“JUSTICE will not be served until those who are unaffected are as outraged as those who are.”
― Benjamin Franklin
Judging by the number of people seeking justice via the media in the past week, I get the sense that many people are looking for something they will never find. Something tells me that those seeking answers to their long-held questions are asking too much from a system that offers very little but not mature enough to digest the criticisms that call for better. Justice, it seems, is as cold as the icy hands that are supposedly turning its wheels.
Justice was called out this week when an irate parent questioned the rationale behind her sons being denied bail for murder five years ago while a sixteen-year-old girl was granted bail for a similar offence last month. According to the mother, justice must be seen to be fair to everyone, regardless of sex.
Another case putting justice on the stand this week involved Alisha Hunte. Her mother and aunts appeared on television outside the temporary courthouse pledging to keep her memory alive as they continue to wait five years after the former beauty contestant’s murder. As the years pass, they say, the wounds remain fresh from the lack of closure.
The Jonathan “Ninja Dan” St. Rose matter also made the news this week, with the former soca star and his two co-defendants making a court appearance. Seven years since the stabbing death of Dwayne “Chubby” James, the victim’s mother, Magdalene, says she is still finding it difficult to fill the void created when she lost her son. That agony is amplified whenever she attends the court proceedings only to find out that another adjournment has been racked up.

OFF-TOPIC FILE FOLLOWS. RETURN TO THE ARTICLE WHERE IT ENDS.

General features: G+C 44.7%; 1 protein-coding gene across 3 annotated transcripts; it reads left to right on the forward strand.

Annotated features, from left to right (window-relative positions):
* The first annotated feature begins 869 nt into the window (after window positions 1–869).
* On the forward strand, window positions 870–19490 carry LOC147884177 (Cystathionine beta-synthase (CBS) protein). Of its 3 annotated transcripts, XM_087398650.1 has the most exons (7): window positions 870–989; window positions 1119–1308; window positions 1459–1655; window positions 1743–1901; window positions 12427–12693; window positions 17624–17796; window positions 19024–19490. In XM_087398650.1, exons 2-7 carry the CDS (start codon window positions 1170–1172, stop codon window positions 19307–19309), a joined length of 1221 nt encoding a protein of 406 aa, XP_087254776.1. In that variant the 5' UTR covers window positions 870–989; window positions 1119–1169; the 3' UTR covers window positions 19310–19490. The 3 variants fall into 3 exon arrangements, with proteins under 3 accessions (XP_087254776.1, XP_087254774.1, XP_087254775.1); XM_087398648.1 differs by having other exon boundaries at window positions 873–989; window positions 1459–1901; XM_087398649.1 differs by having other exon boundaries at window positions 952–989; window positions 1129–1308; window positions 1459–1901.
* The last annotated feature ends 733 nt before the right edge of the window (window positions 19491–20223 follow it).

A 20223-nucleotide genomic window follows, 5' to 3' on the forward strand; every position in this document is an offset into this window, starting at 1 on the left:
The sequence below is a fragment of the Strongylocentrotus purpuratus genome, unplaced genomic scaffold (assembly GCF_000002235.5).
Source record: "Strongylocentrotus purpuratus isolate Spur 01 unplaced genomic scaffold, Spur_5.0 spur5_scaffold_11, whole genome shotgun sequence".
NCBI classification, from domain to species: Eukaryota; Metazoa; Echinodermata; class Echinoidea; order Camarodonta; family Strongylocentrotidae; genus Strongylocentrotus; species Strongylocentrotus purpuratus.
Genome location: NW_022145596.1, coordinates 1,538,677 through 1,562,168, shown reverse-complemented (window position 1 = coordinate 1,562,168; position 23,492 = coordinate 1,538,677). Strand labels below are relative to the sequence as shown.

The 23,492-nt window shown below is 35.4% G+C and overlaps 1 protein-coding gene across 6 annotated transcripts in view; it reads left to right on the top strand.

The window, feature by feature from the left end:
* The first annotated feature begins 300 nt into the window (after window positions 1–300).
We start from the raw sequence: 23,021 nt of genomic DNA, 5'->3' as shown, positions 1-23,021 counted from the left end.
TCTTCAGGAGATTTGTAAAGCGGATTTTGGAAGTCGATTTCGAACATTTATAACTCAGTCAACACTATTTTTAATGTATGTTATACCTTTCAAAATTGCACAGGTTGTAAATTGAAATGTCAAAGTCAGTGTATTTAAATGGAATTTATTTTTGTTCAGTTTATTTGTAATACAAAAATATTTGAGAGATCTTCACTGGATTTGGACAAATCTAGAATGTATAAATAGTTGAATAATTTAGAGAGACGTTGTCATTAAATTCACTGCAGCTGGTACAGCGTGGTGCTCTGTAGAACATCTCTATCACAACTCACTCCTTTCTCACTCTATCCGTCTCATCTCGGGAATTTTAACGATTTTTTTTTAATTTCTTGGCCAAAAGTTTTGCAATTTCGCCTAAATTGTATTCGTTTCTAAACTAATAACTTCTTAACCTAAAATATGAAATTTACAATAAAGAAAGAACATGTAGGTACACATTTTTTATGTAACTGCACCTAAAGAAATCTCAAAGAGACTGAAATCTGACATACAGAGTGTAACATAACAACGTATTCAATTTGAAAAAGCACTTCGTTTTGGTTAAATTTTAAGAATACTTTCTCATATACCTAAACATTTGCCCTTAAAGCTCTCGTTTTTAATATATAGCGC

There was also the recent case at Marchand Boulevard where a former female law enforcement officer claimed that a male police officer manhandled her while police attempted to search her home for stolen items. According to the woman, no search warrant was produced before the search team made their way into her home. She accused the male officer of touching her intimately.
These were just four of the call-for-justice stories making the news this week. However, there are many more that fall under the radar, due in part to some people’s acceptance that their time and energies are best spent seeking something less daunting. Too many Saint Lucians are still finding just ice-cold shoulders when seeking justice. And the number is growing too fast.
In July 2014, a local advocacy group, Remand Justice, reported that 369 of the 634 prisoners incarcerated at the Bordelais Correctional facility were on remand. That’s a remand rate of 58.2%. Further, 34 inmates had been on remand for five or more years.
According to Remand Justice, a prisoner’s letter to the group claims that between 20 to 40 prisoners are taken to court at a time to meet one trial judge. Remand Justice’s response to such a situation was a multifaceted one, including the following:
• Immediate activation of a second criminal court
• The appointment of a master for case management
• The implementation of alternative (non-custodial) sentencing
• A review of existing remand population and penal population with a view to reducing the population at Bordelais on a case-by-case basis
• Increasing revenue to offset the increased costs outlined in the preceding points
• The processing of delays
• A review of the existing coroners system and exploring the option of a hybrid coroners/medical examiners system
By last month, there were 357 inmates on remand at the Bordelais Correctional Facility, compared to 258 inmates who have been sentenced.